Next up is Sheila, hanging out with us, all the way from Miramichi, New Brunswick.  Sheila recyles old fur coats into wonderful articulated Teddy Bears, one of whom is shown here wearing a hat and scarf from Sheila's yarn:





Jane and Susan are ignoring the camera.  Susan blogged about her yarn here:




Jane hides behind some gorgeous yarns:




Erin made a wonderful garland from her beaded yarn:



Then there is Wendy, who had just finished the beginning spinners' class, bought a wheel and jumped right into art yarn spinning.  Wendy announced that she had purchased a bit of alpaca.  When I say, "a bit of alpaca," I mean that in the way mountaineers speak of Mount Everest as "a bit of a climb."




I had a great time teaching this class, as I do with all my classes.  It's wonderful to hang out with like-minded people, people who understand the wonders of and a passion for string.

I made a few projects as samples for the class.  I knit this scarf from handspun Sweet Georgia fibres, in a merino/silk/bamboo rayon blend, spun and plied to a weight of approximately 5 wpi.  The scarf required 75 metres/100 grams of fibre, spun and plied in a hour.  I knit it in an hour or two.  (There is no pattern for the matching hat.  It's a hybrid, which involved chopping off the ribbing, reknitting and other fixes to make it presentable.)

I share the pattern for the scarf here, although it's so simple that I can hardly call it a pattern, let alone mine.  It's knitted in a Mistake Stitch Rib, balanced so that there is a one row repeat.  It can be knit in any yarn-Noro is a good choice for a commercial yarn-and can be adjusted in multiples of four for width.

Sweet Georgia Scarf



Multiple of 4 plus 2 plus 1 stitch.  (Knit in K2, P2 ribbing, with 2 stitches to balance the pattern and 1 stitch for the mistake.)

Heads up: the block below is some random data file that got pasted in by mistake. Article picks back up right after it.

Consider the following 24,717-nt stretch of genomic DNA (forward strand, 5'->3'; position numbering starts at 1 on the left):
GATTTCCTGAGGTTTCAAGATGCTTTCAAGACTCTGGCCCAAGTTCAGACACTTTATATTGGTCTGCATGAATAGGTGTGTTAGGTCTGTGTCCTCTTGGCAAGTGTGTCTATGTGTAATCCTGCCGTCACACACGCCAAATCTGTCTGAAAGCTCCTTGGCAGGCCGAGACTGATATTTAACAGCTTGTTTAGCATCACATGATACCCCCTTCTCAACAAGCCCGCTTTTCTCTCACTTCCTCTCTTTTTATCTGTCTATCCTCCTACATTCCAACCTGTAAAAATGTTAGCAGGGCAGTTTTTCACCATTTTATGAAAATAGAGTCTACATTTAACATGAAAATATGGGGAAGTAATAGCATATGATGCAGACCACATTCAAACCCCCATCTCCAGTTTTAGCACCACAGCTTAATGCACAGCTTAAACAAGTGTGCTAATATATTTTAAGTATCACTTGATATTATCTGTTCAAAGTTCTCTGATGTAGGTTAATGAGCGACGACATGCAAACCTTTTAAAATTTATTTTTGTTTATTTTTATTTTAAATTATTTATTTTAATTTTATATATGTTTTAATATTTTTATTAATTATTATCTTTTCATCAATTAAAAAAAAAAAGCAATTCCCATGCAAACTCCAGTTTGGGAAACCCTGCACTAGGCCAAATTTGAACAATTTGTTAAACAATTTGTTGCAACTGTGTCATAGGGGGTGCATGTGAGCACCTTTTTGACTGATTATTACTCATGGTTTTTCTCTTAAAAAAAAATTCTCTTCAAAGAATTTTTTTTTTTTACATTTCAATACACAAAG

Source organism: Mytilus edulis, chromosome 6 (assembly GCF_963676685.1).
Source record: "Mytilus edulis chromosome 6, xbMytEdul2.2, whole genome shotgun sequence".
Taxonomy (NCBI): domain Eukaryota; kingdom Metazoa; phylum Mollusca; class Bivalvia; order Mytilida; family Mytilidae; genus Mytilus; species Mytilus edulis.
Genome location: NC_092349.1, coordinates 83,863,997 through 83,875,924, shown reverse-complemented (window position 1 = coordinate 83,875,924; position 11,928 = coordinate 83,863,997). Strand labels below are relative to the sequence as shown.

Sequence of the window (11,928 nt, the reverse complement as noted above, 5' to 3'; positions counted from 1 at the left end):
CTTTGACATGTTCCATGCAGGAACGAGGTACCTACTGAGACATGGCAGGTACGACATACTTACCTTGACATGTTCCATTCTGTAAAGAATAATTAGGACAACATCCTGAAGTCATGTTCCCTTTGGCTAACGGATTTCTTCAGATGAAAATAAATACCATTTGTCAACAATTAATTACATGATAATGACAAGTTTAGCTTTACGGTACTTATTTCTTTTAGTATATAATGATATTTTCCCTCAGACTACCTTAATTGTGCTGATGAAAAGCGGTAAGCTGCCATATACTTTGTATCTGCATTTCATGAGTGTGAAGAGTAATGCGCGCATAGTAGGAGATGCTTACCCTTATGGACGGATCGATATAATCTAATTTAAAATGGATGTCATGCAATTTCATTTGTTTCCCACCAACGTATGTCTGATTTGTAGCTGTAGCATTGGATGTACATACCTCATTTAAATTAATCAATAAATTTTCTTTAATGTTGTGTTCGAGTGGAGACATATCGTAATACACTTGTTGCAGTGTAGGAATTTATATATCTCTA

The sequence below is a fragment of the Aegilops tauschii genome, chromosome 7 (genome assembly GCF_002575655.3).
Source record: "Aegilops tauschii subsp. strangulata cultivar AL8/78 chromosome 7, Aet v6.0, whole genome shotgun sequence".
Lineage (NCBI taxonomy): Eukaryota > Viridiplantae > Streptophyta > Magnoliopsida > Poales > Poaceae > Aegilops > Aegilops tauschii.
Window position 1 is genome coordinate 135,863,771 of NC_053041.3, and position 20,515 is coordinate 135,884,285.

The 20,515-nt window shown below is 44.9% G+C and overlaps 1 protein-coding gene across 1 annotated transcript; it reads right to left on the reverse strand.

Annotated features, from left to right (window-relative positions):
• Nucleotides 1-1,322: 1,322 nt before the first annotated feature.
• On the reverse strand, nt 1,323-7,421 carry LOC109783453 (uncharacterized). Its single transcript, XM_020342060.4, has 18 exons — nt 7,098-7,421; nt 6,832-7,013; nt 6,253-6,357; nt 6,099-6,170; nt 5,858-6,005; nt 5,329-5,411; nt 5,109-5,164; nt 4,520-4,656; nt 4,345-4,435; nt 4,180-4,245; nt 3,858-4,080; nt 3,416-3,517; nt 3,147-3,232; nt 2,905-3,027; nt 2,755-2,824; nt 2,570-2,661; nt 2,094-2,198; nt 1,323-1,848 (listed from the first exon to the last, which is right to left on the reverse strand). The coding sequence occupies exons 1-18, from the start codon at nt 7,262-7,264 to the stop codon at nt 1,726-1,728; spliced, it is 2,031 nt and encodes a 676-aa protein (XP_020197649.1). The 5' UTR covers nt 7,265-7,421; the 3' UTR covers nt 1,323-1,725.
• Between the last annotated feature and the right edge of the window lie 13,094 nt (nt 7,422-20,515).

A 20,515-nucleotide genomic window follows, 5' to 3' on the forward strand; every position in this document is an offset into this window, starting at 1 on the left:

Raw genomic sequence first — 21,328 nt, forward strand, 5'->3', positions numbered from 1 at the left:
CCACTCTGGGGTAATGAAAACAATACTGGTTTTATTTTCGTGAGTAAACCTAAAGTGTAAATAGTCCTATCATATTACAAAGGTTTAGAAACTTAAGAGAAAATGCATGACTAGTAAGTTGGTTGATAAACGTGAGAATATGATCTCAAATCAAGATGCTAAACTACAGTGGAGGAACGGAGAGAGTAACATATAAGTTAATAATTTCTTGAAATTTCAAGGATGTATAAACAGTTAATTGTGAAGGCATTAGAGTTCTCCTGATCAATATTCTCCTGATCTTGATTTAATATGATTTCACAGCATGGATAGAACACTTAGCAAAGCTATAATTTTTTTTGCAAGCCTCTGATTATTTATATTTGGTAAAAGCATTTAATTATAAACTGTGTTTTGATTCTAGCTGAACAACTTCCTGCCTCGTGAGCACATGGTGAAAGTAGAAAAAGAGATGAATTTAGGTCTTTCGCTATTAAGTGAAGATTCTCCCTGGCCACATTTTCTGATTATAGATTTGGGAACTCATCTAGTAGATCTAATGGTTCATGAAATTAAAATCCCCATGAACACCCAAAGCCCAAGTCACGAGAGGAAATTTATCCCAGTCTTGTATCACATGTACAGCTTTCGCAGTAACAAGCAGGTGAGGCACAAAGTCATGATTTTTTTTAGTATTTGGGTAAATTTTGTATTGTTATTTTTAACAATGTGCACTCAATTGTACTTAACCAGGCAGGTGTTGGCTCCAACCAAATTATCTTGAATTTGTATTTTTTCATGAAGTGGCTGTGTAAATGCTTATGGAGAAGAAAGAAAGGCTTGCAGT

8 mm needles, circular or straight.

Gauge:  approximately 3.5 to 3 stitches per inch/ 2.5 cm.

Finished size: 10 cm x 120 cm or 4 inches x 48 inches.

Cast on 15 stitches.

All rows:  *K2, P2* repeat across row, ending in K3.

That's it.  Knit until you are sick of knitting or until you run out of yarn.  Bind off loosely in pattern.  Wash and block the scarf. 

If you have only a little yarn, you can turn this scarf into a cowl.  In all cases, use something soft and pretty.  When others express their amazement at your talent, say, "Thank you."  Do not say a word about how simple this project is to knit. 

Thanks to all class participants.

Namaste.

Sunday, 27 November 2011

Try a Little Tenderness: Compassionate Fibre

My understanding of mindful compassion is that compassion is a deep sympathy for the suffering of others, coupled with the desire to ease that suffering.  Compassion differs from sympathy in that it requires action along with feeling. 

If we see others suffering and do nothing to help them to the best of our ability, we may be sympathetic, but we are not necessarily practising compassion.  Of course, because mindfulness is simple, but difficult to practise, there is always the possibility that doing nothing is the required compassionate act.

Expressing sympathy while acting contrary to our words is hypocrisy.  If, for example, you claim to be sympathetic to the plight of the homeless, yet insist on taking actions which limit housing opportunities for the poor, you are being hypocritical.  (I'm looking at you, city councillors and the mayor of a certain city.)  At best, ignoring your beliefs will make you a shallow person with your hollow words.

So what does any of this have to do with fibre?  We may not be able to change the world, but we can act compassionately, one handmade item at a time.  I've talked about Random Acts of Knitting, still my favourite way to distribute fibre work to people who may need it.  If you've been using fibre arts as meditation practice, give away the things you've made.




The acts of spinning, knitting, etc. can express compassion.  Volunteer to demonstrate fibre practice at a home, a shelter or a school.  If you have more time, teach someone to knit or spin.  Give away some of that fibre stash to a person who may not have the means to build her/his own stash.